As the week continues, we’ll take a look at what the CBA changes mean for three key players in the New York area and how their contract talks will be affected.
In the meantime, here’s some morning reading.
ESPN’s Scott Burnside writes that with the conclusion of the Kovalchuk deal and the changes to the CBA, everyone should be happy.
SI’s Allan Muir likewise thinks the deal is a win-win, though he notes the Devils still have some moves to make. He also quotes a GM who believes trading Travis Zajac isn’t outside the realm of possibility, though it’s a last resort.
Puck Daddy’s Dmitry Chesnokov got a hold of Kovalchuk for his first comments since the approval of his new contract.
Kovalchuk tells the New York Post he wants to win the most Stanley Cups he can.
Devils owner Jeff Vanderbeek tells Fire and Ice that he’s thrilled he finally got his man. He also had no comment on the timing of a possible Zach Parise extension. Tom Gulitti adds a note that the Kovalchuk contract has a no-movement clause until June 30, 2016, with a no-trade clause for the remainder of the deal.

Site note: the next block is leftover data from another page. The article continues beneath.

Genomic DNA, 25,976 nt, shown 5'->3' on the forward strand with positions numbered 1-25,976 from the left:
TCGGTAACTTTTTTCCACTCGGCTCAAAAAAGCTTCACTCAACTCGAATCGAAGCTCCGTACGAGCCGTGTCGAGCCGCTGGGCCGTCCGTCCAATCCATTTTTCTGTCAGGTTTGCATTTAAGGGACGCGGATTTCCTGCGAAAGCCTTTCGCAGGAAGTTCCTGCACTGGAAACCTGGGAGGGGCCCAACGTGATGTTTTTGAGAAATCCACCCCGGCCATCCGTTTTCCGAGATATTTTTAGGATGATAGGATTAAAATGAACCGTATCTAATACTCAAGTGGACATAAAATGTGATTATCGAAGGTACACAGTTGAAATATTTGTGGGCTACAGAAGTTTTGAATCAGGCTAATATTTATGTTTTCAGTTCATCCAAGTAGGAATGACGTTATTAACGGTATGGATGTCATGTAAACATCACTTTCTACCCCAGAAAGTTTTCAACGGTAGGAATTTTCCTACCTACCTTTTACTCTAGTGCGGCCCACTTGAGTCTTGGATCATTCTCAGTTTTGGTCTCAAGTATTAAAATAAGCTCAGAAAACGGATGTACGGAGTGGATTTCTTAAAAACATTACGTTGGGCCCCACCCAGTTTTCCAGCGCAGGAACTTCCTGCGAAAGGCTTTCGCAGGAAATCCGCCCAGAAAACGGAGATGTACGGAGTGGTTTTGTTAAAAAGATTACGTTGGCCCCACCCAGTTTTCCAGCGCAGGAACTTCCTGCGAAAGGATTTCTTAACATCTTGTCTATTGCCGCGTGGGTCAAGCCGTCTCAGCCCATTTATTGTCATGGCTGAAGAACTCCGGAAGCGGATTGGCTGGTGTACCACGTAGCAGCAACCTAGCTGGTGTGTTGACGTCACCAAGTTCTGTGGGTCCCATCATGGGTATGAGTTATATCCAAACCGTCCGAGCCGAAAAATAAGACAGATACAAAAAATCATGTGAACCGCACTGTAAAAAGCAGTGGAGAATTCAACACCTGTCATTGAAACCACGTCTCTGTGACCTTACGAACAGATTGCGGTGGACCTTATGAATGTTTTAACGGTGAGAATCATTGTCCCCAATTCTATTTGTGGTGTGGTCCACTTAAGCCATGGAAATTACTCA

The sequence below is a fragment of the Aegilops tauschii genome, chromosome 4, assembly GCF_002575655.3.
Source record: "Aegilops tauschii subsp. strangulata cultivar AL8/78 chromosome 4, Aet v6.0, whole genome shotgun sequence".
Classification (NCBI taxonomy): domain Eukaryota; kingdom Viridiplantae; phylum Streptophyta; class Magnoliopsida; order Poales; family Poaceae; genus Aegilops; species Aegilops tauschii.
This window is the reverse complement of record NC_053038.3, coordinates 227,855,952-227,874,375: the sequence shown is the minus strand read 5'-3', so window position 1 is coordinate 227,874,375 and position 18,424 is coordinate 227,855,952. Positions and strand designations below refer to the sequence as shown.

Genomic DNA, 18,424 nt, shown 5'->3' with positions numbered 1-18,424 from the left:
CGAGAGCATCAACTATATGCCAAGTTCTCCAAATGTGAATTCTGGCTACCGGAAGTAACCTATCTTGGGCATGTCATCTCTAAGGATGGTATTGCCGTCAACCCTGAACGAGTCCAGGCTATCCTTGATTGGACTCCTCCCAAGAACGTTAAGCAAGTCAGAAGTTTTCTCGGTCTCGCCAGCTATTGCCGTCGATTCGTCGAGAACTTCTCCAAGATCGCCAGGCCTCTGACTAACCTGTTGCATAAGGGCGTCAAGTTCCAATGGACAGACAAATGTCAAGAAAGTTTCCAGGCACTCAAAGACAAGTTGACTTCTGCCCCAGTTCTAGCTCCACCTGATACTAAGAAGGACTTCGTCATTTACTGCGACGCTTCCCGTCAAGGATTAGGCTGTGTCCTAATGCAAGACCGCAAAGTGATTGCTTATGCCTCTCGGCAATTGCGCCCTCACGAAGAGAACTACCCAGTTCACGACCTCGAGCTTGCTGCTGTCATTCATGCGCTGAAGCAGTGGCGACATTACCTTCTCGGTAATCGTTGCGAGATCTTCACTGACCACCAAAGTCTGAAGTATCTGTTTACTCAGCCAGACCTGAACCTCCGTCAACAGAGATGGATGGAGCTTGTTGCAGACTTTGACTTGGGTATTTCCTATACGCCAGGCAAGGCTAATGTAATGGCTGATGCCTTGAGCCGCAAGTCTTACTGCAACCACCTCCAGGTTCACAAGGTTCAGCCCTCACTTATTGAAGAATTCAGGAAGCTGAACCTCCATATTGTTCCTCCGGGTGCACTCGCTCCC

A quartet of Islanders went fishing to benefit the team’s Children’s Foundation.
The team site takes a look at some of its top prospects as they prepare for the Traverse City prospect tournament.
The Rangers Report takes a preliminary look at the 2010-11 team, and doesn’t believe it to be much improved from last year’s squad that sat out the playoffs.
Blueshirt Banter says the NHL deserves a pat on the back for the way it handled the Kovalchuk affair. Wonder how Devils fans feel about that.
The Blueshirt Blog offers some observations after watching some of the early skating at the MSG Training Center. Among the notes, Sean Avery and Wade Redden have been regulars at the skate sessions and look determined to put their best boot forward as they fight for their jobs in training camp.
Ranger Rants previews the team’s defense.
No pressure, coach, but Pro Hockey Talk readers think Rangers bench boss John Tortorella is the most likely to be fired this season.
Blueshirts by the Numbers takes a look at Jean Ratelle.